Europe Said to Clear Path for Ireland’s Sale of Aer Lingus
The European Commission didn’t raise any initial major objections to pledges aimed at allowing the Irish government sell its stake in Aer Lingus Group to IAG, said a person familiar with the situation.
Discussions between Ireland and IAG continued after the government, which controls a 25 per cent stake in Aer Lingus, rejected the airline’s indicative bid in February.
British Airways parent IAG is offering a guarantee on maintaining routes between Ireland and London for seven years, according to a person with knowledge of the matter, who asked not to be identified, as talks are continuing.
“There has been contact with the European Commission as we are prudently ensuring that any mechanisms that may be considered would be robust in the event that a deal is done,” the Transport Ministry said in a statement, declining to comment on the outcome of the Commission’s deliberations.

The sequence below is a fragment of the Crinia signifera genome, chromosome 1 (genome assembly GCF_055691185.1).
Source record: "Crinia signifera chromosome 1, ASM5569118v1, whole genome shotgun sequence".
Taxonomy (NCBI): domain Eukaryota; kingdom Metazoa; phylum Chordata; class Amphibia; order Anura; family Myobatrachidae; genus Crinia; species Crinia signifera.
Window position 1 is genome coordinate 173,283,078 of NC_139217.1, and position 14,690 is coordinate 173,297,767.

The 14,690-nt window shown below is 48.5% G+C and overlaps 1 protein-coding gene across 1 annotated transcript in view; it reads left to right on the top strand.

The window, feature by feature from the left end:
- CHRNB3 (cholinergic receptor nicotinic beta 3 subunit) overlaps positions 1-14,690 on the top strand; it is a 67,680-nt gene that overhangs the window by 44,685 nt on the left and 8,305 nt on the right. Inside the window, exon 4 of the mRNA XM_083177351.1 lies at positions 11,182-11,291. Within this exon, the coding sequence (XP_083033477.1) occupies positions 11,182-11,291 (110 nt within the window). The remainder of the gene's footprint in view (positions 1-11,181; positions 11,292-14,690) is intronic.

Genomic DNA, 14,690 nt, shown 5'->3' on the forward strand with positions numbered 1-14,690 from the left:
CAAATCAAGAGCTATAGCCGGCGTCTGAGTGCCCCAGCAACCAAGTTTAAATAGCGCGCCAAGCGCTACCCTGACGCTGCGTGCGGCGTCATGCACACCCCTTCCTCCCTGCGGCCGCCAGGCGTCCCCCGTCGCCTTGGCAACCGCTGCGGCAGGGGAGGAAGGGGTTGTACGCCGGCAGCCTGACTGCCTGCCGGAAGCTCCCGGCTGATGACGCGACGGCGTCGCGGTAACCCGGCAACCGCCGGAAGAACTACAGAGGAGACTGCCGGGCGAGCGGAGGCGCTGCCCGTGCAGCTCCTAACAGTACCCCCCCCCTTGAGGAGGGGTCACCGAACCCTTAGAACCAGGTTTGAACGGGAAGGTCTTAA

The European Commission also declined to comment.
While a formal EU review wouldn’t take place until IAG filed a full offer, the government wants to ensure guarantees won’t give rise to antitrust issues, the person said. The sale of the Aer Lingus stake is not on the agenda for a cabinet meeting in Dublin on Tuesday, the Transport Ministry said. Items can be added before the meeting takes place.
Aer Lingus shares dropped 0.9 per cent to €2.36 euros at 3:03 pm in Dublin trading, valuing the company at €1.3 billion. IAG is bidding €2.50 euros a share plus a five cents cash dividend.
IAG has said it won’t proceed with a full bid for Aer Lingus without the agreement of the Irish government and Ryanair, which controls a 29.8 per cent stake in the rival Irish airline. Ryanair is due to release earnings figures for the fiscal year through March on Tuesday.
News by Bloomberg, edited by ESM